Richard Hernandez
BrainTrust

This is not any more unusual that brand names extending their lines. It’s smart and expected.

Doug Garnett
BrainTrust

The key issue for all these companies is acquisition of new customers. And with that acquisition, maximizing profit from each. If these expansions bring more new customers then they can be quite effective. What concerns me are programs where the goal is only about bigger purchases from those already shopping their brands. History does not show this to be a good direction.

There was an excellent Twitter thread by Kevin Hillstrom (@minethatdata) considering the key need for acquisition this past week. I highly recommend his experience.

Michael La Kier
BrainTrust

Any brand, D2C or not, must carefully tread into the expansion waters. To successfully expand, the shift must make sense based on core brand equities and offerings. It’s only natural for brands to want to expand after they capture a segment of success and move upstream to the next part of the category. Innovator’s Dilemma, anyone?

Ian Percy
BrainTrust

There are ways to diversify; some work and some won’t. The simple key can be seen in both the Allbirds and Warby Parker examples, at least it appears so.

The principle I suggest is: Congruent Diversity. Or to put it another way — stay in your lane but don’t be afraid to strategically broaden it as profitably as possible. As I learned from Sesame Street, if one of your D2C products is not like the others, you are already on the slippery slope. Warby Parker expanding into hearing aids isn’t congruent nor is Allbirds expanding into dietary supplements.

That is unless they redefine their lane which can be even more hazardous. This is the old “are you in the train business or the transportation business” concept, the implication of which isn’t as wise as it used to be.

Gene Detroyer
BrainTrust

A brand is not a product. A brand is a place in the consumer’s mind. As long as the expansion is a domino move, it makes sense.

Doesn’t McDonald’s sell chicken? Shoes to apparel worked for Zappos. Books to the everything else worked for Amazon. But there must be a natural connection that doesn’t fog the brand in the consumer’s mind.

Andrew Blatherwick
BrainTrust

There has always been a natural evolution of retail, wholesale and brands blurring the edges. Retailer own-label products and brands going online are both part of the dynamics of this business. However when brands start to move into areas they are not specialists at, they are entering dangerous ground as it could harm their brand equity if they get it wrong.

Having the structure, skills and capability to buy in products that are not completely under your control requires a different expertise and business structure. If you have spent years building a strong brand you can very quickly destroy the brand value if you are seen as not delivering in those new areas.

Shep Hyken
BrainTrust

When I think of diversification, I think of a company that makes refrigerators deciding to get into auto parts. For Warby Parker to diversify from selling glasses to also include eye exams is expansion of the vertical, not a true diversification. Moving from online to physical locations is a form of diversification, but in a different sales channel selling what they are known for, not an entirely new product line that would confuse the brand. “Adjacent categories,” that don’t confuse the consumer are a safe bet. It is a restrained – maybe even safer – level of diversification.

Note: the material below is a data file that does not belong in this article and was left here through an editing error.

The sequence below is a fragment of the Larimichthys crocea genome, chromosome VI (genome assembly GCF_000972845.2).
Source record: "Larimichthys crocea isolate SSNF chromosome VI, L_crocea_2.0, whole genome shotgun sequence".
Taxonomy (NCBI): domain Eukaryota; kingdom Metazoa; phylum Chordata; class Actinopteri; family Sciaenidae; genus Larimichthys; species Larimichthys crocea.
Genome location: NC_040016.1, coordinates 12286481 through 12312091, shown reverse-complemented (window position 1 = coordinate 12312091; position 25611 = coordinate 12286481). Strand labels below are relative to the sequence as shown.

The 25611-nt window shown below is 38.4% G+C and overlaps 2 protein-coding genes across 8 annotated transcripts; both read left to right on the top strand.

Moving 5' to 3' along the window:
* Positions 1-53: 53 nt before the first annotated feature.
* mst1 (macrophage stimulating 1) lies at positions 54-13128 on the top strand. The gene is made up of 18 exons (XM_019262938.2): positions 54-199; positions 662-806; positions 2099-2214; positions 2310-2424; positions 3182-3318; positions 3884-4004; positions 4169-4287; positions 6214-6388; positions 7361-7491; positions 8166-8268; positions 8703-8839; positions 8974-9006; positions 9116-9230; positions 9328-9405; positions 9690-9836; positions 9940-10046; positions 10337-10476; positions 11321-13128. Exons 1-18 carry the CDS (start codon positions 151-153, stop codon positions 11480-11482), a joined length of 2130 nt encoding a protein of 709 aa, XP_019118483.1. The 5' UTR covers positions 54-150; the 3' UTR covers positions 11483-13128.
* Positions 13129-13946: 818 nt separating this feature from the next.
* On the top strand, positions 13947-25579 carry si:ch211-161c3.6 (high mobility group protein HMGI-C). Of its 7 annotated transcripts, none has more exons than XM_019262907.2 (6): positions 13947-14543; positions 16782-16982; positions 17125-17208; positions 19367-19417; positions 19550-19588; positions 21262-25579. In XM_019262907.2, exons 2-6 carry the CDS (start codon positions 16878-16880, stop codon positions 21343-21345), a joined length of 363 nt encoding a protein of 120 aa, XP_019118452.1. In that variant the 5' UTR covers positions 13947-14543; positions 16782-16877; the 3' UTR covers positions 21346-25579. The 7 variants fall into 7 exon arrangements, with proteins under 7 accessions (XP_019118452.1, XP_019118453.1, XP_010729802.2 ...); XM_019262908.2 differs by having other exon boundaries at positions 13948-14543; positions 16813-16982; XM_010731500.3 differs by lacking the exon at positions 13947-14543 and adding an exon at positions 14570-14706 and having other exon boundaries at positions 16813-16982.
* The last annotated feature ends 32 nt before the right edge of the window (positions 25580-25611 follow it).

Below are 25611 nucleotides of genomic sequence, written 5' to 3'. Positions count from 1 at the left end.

David Spear
BrainTrust

A high quality DTC brand that offers additional product lines or extensions that reinforce brand equity is always a smart move. Similarities abound in the CPG world and having spent many years at Coca-Cola, we successfully replicated this play hundreds of times. Some were highly successful and some fell flat, but today’s DTC brands like Warby Parker have been prudent with their current strategies and I see no reason for them to abate.

Steve Dennis
BrainTrust

A product (or set of products) is not a brand. A brand is a story that consumers want to tell about themselves and/or share with others. Expansion only makes sense if it aligns with the brand story and the foundation has been built.

Jeff Sward
BrainTrust

Great way to say it. A brand promise is not what the brand says it is. It’s what the customer thinks it is.

Mark Price
BrainTrust

E-commerce companies that have built a strong brand based on a single product line should be able to successfully expand into relevant adjacencies. This is a standard maxim of marketing. The devil will be in the details. The key will be to maintain discipline, focus on the core, and make sure not to get overextended in either real estate or inventory as the product line expands.

Shikha Jain
BrainTrust

Expansion into adjacencies is only natural. A pure online brand needs physical stores especially if their products require touch/feel/try. In parallel, once they’ve established themselves in their core categories, it’s important to have something “new” in order to keep bringing back their loyal customers, especially in categories that are durable vs. consumable to build customer lifetime value. Without innovation or newness, brand heat will dissipate.

Anil Patel
BrainTrust

D2C retailers’ brand experience is not limited to just the buying process. These companies are essentially building an ecosystem around their products. An ecosystem in which each time a customer interacts with a product, they know exactly what to expect, and the retailer is perfectly capable of understanding and fulfilling the customers’ expectations.

Many retailers seek to expand, but fail to retain brand value, and end up jeopardizing customer loyalty. Expanding into adjacent categories makes sense as long as the retailer can retain brand consistency and value proposition.

wpDiscuz
Braintrust
"If the adjacent category clearly aligns with the brand’s well-known strengths, expansion is smart and natural."
"If you have spent years building a strong brand you can very quickly destroy the brand value if you are seen as not delivering in those new areas."
"Expansion into adjacencies is only natural...Without innovation or newness, brand heat will dissipate."